Since I grew up in the Martial Arts, I have never started Taekwondo as an adult, but as a teacher I have taught many adults who started later in life. I have seen adults who are quite accomplished in their own realms of expertise step onto the mat and tie a white belt around their waist.
Regardless of how excited the beginner might seem, there is always anxiety. Learning a new activity is hard, doing it in front of others is harder, and learning a physical skill is harder yet. There can be a fear of capability, failure, or embarrassment. These are natural feelings, yet we need to work past them to learn. When we start a new activity, we will not be ready and we will make mistakes. We need to accept that we will make mistakes. As instructors it is our goal to help our students move past their failures and avoid embarrassment.
A good instructor will create an atmosphere and community where a student can grow. Growth is the key. It is an instructor’s goal to help a student learn Taekwondo and grow their capabilities. This type of growth is enhanced in a community where a student learns that it is safe to make mistakes. The martial arts community is very specific. While it is hierarchical, it is every senior student’s responsibility to help their junior and support them, as they were juniors once and are still juniors to the students above them. This community of shared experiences should create an atmosphere where everyone is conquering their own hurdles. Overtime as students become more proficient, and with a supportive community, they will become less concerned about making mistakes in front of others. This turns the student’s experience from one where they are afraid to fail to one where they are eager to learn.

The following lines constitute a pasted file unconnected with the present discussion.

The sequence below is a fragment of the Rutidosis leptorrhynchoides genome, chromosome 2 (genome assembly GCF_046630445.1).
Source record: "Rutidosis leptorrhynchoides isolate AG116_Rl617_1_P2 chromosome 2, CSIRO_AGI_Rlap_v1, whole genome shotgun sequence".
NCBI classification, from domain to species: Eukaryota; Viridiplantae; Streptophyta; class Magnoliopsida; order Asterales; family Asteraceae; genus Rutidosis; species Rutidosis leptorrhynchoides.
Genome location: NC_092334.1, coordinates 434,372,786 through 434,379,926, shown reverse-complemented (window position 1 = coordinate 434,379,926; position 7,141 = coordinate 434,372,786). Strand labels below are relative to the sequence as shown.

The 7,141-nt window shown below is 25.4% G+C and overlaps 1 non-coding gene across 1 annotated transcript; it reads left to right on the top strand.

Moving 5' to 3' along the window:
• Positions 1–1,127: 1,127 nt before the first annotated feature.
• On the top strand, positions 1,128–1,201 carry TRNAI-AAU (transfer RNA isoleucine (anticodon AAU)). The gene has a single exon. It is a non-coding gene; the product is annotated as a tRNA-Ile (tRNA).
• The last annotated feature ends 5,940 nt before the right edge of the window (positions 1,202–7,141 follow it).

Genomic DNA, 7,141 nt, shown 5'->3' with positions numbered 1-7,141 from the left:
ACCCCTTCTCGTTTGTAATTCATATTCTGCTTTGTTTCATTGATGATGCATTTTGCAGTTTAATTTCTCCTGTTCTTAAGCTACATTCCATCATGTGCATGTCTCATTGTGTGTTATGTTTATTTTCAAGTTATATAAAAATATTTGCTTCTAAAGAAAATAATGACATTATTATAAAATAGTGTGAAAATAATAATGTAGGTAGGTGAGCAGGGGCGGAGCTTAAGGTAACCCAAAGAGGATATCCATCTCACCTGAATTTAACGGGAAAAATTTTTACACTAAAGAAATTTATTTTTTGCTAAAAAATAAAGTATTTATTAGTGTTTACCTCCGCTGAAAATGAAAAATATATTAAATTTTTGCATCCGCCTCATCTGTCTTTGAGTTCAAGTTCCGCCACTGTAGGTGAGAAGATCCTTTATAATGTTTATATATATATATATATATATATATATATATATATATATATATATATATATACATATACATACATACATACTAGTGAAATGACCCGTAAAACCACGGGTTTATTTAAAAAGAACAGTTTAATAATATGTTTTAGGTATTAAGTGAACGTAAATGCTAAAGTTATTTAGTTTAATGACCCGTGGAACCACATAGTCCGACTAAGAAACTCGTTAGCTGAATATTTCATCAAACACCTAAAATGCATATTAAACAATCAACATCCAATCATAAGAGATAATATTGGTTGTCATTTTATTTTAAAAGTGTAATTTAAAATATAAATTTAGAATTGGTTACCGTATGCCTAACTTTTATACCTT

As Taekwondo is a physical martial art and sport, students grow as athletes through practice. Each class itself is a workout, made up of exercises, kicking, punching, etc. The classes will then have the added benefit of increasing a students physical abilities, increasing their strength and stamina. Beyond just the classes itself, practicing martial arts should encourage students to make other lifestyle changes, adding more physical workouts to their routine and finding a healthier diet. Creating these changes in the other areas in their lives will also benefit their growth as Taekwondo students.
There is a mental benefit in learning a new skill. The complex movements, self defense and sparring applications students learn, help keep their mind agile. Learning Taekwondo forces students to analyze new ways to move and apply what they are learning. In many fitness settings, there is a high level of fitness exertion, but not the learning and application of new skills. This is what sets martial arts training apart.
Students not only move and learn to memorize techniques, but in applying techniques in application students develop understandings of distance, timing, accuracy, etc. These higher function skills go beyond just repetitive movement into true mental engagement.
I would invite any adult to try Taekwondo. Find an instructor and community that is welcoming and provides the safety to grow and experience something new.